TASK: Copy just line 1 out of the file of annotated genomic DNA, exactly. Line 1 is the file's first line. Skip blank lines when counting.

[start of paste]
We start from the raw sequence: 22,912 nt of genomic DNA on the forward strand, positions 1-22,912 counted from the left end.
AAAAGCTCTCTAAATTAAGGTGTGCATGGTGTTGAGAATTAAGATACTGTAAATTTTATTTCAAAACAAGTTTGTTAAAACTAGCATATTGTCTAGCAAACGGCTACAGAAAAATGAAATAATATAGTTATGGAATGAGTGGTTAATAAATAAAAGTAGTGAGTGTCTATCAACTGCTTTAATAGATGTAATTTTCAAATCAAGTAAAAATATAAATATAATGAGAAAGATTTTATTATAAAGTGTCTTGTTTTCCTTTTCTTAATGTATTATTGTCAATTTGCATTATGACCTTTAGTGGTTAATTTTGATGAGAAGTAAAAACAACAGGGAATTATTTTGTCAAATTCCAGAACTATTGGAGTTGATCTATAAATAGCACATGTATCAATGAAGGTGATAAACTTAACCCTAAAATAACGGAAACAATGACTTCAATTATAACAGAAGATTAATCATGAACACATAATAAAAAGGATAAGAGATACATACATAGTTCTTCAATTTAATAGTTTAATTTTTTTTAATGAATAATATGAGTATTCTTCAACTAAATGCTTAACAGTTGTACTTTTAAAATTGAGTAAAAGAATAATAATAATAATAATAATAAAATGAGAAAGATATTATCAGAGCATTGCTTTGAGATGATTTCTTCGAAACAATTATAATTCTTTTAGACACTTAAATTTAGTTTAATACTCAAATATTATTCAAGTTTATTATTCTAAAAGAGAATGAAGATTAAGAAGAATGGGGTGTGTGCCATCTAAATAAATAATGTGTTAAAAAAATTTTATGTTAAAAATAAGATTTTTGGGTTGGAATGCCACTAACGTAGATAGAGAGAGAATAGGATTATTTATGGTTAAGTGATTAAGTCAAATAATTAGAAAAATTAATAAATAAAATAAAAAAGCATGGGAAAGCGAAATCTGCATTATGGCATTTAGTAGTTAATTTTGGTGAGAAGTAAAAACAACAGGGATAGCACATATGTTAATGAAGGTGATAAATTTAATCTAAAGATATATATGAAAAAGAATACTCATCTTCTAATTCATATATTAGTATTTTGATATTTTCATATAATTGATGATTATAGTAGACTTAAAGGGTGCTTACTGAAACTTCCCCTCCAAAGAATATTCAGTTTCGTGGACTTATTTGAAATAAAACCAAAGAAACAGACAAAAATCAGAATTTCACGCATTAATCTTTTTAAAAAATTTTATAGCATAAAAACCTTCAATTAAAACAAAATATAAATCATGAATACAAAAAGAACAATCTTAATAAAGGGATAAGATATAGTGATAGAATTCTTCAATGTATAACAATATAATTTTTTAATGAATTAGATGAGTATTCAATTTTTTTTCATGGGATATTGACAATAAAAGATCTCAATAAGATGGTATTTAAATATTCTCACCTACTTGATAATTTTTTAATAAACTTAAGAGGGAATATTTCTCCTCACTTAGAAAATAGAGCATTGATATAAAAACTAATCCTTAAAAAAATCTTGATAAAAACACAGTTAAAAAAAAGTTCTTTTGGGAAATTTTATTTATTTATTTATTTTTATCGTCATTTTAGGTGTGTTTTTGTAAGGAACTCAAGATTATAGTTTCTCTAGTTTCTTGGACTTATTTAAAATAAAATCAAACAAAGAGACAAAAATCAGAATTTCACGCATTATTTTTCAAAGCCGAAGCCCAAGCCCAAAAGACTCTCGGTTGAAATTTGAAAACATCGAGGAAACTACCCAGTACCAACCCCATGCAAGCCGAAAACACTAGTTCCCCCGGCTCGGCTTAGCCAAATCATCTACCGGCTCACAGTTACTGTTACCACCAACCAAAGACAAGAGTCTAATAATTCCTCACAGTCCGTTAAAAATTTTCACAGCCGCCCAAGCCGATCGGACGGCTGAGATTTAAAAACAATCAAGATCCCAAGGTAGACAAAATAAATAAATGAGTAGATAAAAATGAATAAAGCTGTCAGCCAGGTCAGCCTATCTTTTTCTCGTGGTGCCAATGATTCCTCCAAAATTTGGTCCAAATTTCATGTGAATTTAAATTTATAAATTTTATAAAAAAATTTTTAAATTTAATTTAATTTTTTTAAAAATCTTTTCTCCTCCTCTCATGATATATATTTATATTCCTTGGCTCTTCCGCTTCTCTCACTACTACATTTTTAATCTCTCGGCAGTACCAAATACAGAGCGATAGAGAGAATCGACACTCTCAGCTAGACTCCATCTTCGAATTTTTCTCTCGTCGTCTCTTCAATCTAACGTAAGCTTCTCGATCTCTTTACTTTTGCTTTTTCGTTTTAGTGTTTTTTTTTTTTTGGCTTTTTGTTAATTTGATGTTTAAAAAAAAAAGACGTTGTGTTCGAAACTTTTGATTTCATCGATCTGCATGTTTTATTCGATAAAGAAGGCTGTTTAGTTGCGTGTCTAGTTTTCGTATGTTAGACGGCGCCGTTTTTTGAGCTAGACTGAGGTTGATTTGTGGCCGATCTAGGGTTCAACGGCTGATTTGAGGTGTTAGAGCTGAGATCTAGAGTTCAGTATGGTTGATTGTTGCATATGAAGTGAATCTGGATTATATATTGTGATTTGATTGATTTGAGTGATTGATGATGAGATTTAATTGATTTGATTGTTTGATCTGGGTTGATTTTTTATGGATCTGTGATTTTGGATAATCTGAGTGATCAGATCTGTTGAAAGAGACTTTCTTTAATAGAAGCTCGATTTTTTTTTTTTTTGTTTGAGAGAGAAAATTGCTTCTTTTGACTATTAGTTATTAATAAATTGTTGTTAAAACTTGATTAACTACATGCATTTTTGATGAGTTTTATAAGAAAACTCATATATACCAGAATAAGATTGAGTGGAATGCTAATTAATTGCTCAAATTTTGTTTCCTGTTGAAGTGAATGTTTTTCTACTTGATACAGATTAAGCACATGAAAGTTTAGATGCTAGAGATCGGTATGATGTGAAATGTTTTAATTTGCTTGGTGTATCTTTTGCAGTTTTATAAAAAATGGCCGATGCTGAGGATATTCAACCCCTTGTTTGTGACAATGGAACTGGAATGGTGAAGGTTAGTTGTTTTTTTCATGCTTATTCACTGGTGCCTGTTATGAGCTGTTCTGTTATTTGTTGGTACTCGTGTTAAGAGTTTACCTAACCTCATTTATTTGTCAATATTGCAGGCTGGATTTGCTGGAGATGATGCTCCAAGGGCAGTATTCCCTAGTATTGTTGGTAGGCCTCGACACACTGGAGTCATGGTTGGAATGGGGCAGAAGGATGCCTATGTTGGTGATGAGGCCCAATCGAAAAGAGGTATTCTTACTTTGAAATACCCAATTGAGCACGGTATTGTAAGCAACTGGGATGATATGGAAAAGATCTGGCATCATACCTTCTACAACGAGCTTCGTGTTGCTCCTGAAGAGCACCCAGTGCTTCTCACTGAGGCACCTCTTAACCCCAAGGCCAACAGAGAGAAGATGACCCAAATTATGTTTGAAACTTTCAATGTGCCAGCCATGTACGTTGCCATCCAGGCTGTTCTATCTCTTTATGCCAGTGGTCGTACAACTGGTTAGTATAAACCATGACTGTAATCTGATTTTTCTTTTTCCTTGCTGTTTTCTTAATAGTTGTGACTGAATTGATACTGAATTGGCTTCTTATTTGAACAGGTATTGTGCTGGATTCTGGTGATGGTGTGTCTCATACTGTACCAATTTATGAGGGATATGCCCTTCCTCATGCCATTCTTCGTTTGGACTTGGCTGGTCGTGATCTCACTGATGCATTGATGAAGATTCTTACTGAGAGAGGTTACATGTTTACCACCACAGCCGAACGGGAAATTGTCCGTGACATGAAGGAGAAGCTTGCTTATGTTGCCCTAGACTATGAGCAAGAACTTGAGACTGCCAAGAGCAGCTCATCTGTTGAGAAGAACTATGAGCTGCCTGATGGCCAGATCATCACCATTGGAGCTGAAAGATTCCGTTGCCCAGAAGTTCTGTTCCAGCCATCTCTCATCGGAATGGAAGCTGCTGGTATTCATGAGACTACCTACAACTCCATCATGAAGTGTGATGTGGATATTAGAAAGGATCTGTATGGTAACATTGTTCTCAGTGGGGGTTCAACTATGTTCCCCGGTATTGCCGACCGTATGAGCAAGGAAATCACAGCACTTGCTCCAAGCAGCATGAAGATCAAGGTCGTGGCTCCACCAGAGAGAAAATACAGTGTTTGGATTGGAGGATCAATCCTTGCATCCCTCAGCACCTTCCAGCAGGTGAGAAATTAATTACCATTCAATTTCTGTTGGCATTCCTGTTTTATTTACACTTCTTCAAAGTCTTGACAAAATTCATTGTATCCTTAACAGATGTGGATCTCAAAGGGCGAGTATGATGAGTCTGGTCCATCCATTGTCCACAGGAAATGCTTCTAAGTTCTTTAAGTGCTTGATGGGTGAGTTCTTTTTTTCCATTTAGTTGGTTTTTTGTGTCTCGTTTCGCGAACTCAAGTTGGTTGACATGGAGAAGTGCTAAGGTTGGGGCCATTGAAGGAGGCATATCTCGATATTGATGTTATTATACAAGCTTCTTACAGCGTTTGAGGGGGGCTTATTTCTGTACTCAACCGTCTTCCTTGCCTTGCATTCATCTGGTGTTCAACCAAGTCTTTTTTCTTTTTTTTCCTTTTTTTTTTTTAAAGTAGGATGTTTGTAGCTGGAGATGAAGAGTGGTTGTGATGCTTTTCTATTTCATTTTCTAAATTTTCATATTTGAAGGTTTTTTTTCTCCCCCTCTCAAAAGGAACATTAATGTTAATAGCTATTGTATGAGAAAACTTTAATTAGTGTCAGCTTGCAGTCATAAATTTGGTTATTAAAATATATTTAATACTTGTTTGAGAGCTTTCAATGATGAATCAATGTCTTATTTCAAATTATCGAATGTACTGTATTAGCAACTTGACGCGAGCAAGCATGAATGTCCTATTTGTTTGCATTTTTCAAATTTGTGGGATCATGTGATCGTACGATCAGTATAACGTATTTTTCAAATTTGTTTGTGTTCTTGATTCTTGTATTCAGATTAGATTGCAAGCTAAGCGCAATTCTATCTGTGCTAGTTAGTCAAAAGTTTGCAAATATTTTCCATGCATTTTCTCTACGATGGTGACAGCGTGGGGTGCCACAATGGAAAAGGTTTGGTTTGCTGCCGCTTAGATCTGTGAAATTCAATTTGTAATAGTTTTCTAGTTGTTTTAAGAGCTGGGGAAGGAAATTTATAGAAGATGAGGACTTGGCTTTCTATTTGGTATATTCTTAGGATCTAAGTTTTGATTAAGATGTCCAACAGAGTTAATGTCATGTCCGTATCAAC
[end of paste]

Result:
We start from the raw sequence: 22,912 nt of genomic DNA on the forward strand, positions 1-22,912 counted from the left end.